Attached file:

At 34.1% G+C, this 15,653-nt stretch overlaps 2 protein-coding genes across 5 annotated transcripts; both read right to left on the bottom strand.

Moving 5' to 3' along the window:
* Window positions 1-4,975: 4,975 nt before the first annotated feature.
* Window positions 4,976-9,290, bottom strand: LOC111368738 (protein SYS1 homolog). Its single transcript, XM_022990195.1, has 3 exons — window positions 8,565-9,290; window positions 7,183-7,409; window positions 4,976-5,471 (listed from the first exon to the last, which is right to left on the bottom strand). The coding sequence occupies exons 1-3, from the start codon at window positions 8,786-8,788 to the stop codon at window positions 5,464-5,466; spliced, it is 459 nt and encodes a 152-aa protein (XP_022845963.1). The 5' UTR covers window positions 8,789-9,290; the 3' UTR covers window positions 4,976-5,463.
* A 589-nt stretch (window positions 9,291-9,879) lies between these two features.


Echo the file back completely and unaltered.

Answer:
At 34.1% G+C, this 15,653-nt stretch overlaps 2 protein-coding genes across 5 annotated transcripts; both read right to left on the bottom strand.

Moving 5' to 3' along the window:
* Window positions 1-4,975: 4,975 nt before the first annotated feature.
* Window positions 4,976-9,290, bottom strand: LOC111368738 (protein SYS1 homolog). Its single transcript, XM_022990195.1, has 3 exons — window positions 8,565-9,290; window positions 7,183-7,409; window positions 4,976-5,471 (listed from the first exon to the last, which is right to left on the bottom strand). The coding sequence occupies exons 1-3, from the start codon at window positions 8,786-8,788 to the stop codon at window positions 5,464-5,466; spliced, it is 459 nt and encodes a 152-aa protein (XP_022845963.1). The 5' UTR covers window positions 8,789-9,290; the 3' UTR covers window positions 4,976-5,463.
* A 589-nt stretch (window positions 9,291-9,879) lies between these two features.